"Which brush should I use on my dog?"
If you gently tug a sample tuft of your dog's fur between your thumb and index finger and examine the fur strands in your hand, what do they look like? If they are all the same length and are short and straight in appearance, then your dog has what's called a short haired or flat coat, meaning it has only a top coat which can be kept free of loose, shedding hair with a rubber brush such as a "zoom groom" commonly found in pet stores. If you also notice fine, whispy or crinkley strands, then your dog also has an undercoat that can be managed with a specialized undercoat brush such as a Furminator. Before you buy a brush for your dog, it's important to identify what kind of coat your dog has.

Top Coat--Zoom Groom
Dogs like pitbulls and labs have a short outer coat that is best managed with a rubber brush. My favorite is called a zoom groom, and it works by basically pulling out loose fur as it is rubbed over your dog's coat.



Under coat--Furminator
The undercoat is comprised of silky strands that are designed to keep your dog warm. A top coat typically covers the undercoat, so the undercoat can go unnoticed and ungroomed in some breeds with short fur like labs and golden retrievers. Zoom groom brushes succeed in removing *some* of the loose undercoat, but it is not designed to penetrate the top coat to reach the undercoat so if your dog also has an undercoat, shedding may continue. Traditionally, groomers "card" these types of dogs by modifying a grooming blade into a specialized undercoat brush. We do this by removing the moving part (the sharp part) of a #40 blade and raking the teeth of the modified blade over the coat to penetrate the top coat and remove undercoat. The problem is, unless you are trained to use the blade properly, you can easily irritate your pet's skin as well as cause great strain to your hand. A brush called the furminator is essentially the same thing as a carding blade but it's larger (to cover more hair) and it has a handle. You still need to keep a close eye on your pet's skin as you brush though. If it becomes red, stop immediately. Also, this brush is not designed to work only on loose hair. If you continue to brush an area, you can literally remove all the undercoat and end up with a balled spot (and irritated skin). But if you are careful to watch the skin and coat as you brush, this tool will prove to be invaluable for eliminating shedding.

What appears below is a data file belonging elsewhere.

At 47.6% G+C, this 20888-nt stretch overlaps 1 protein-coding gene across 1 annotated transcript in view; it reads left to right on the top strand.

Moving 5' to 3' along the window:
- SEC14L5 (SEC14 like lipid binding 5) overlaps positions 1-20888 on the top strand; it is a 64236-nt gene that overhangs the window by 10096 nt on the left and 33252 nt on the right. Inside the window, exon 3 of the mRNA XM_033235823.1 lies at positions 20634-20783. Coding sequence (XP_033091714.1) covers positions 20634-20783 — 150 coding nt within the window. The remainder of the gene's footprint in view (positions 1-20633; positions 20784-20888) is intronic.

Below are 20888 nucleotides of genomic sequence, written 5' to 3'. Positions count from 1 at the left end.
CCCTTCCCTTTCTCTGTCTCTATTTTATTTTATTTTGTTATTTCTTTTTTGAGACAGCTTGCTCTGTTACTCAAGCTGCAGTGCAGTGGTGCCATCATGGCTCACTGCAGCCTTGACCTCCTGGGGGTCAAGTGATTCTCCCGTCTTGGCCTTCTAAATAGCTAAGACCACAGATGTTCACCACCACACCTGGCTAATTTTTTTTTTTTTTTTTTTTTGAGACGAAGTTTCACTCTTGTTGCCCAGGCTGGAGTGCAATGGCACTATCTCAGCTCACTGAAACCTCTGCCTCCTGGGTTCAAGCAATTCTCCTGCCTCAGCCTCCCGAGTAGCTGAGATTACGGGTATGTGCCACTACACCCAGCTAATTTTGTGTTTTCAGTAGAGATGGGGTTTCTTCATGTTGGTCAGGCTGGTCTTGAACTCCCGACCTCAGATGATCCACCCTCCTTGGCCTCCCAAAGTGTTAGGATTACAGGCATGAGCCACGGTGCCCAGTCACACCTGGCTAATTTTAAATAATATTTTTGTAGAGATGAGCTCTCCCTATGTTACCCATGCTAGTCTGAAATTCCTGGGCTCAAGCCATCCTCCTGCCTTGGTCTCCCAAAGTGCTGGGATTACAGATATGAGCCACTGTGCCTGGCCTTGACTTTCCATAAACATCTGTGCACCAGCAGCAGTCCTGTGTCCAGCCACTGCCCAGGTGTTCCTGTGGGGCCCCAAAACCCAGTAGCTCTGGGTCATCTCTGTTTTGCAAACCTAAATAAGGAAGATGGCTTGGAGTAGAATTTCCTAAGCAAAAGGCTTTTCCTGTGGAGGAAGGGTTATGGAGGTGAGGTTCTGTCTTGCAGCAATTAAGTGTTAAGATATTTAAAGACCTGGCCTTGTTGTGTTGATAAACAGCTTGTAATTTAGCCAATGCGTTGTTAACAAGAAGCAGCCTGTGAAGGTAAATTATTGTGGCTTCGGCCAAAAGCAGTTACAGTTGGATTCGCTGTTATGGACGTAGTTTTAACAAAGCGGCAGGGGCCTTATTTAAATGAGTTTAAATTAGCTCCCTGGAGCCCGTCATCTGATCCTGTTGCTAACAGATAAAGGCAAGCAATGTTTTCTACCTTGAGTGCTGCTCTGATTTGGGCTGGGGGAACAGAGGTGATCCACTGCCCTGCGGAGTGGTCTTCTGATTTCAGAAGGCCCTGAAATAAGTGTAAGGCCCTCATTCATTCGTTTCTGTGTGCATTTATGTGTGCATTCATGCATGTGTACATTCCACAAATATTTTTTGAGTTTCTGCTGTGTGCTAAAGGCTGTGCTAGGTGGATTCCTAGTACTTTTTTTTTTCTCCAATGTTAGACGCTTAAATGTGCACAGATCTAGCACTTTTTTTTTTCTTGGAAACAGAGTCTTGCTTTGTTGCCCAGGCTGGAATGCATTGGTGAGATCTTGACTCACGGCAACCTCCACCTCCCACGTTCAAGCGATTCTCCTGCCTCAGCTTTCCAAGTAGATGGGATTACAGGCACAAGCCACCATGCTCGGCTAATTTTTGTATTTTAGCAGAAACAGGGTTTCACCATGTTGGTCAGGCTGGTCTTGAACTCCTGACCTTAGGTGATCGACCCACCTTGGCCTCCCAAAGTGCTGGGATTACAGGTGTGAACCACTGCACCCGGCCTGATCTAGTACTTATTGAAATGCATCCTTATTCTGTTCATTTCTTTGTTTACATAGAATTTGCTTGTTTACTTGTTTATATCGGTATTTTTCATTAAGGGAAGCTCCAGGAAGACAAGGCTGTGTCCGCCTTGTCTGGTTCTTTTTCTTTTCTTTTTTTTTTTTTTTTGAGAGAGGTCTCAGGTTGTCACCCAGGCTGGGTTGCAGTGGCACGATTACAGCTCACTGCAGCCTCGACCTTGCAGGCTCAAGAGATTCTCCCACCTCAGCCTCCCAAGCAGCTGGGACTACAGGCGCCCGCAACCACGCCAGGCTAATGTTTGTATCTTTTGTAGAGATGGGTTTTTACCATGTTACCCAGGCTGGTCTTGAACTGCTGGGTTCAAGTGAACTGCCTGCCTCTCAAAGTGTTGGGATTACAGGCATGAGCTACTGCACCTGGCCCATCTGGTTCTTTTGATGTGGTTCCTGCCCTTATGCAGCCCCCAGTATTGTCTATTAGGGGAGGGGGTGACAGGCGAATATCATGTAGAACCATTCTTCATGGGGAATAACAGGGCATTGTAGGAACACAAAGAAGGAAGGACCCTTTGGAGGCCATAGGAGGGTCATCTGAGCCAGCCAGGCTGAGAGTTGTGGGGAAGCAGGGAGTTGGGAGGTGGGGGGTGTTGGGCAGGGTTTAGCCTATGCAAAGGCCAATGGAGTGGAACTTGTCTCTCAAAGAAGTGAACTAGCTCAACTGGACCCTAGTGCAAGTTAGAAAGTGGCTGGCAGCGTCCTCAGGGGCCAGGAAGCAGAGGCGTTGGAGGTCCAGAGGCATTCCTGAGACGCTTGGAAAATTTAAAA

Drop Coat--Slicker Brush & Comb
If you have a shihtzu, maltese, lahsa apso, yorkshire terrier, or any dog with long flowing hair that is similar to straight, human hair, all you need is a slicker brush and a comb to remove knots. The comb should glide through the fur without getting stuck.



Curly Coats--Comb & Slicker Brush
Dogs like poodles and bichons look their best when their fur is "fluffed" with a comb regularly. Slicker brushes are useful for removing knots, but like with drop coated breeds, a comb should glide through the coat without resistance.


Wire Coat--Slicker Brush or Pin Brush
Most terriers and dogs with wiry hair benefit most from a slicker brush. Most dogs don't mind the slicker brush, but if your pet doesn't like the slicker brush or seems to flinch as you use it, your dog may be trying to tell you it has sensitive skin. If this happens, try switching to a pin brush instead as it is not capable of scratching the skin.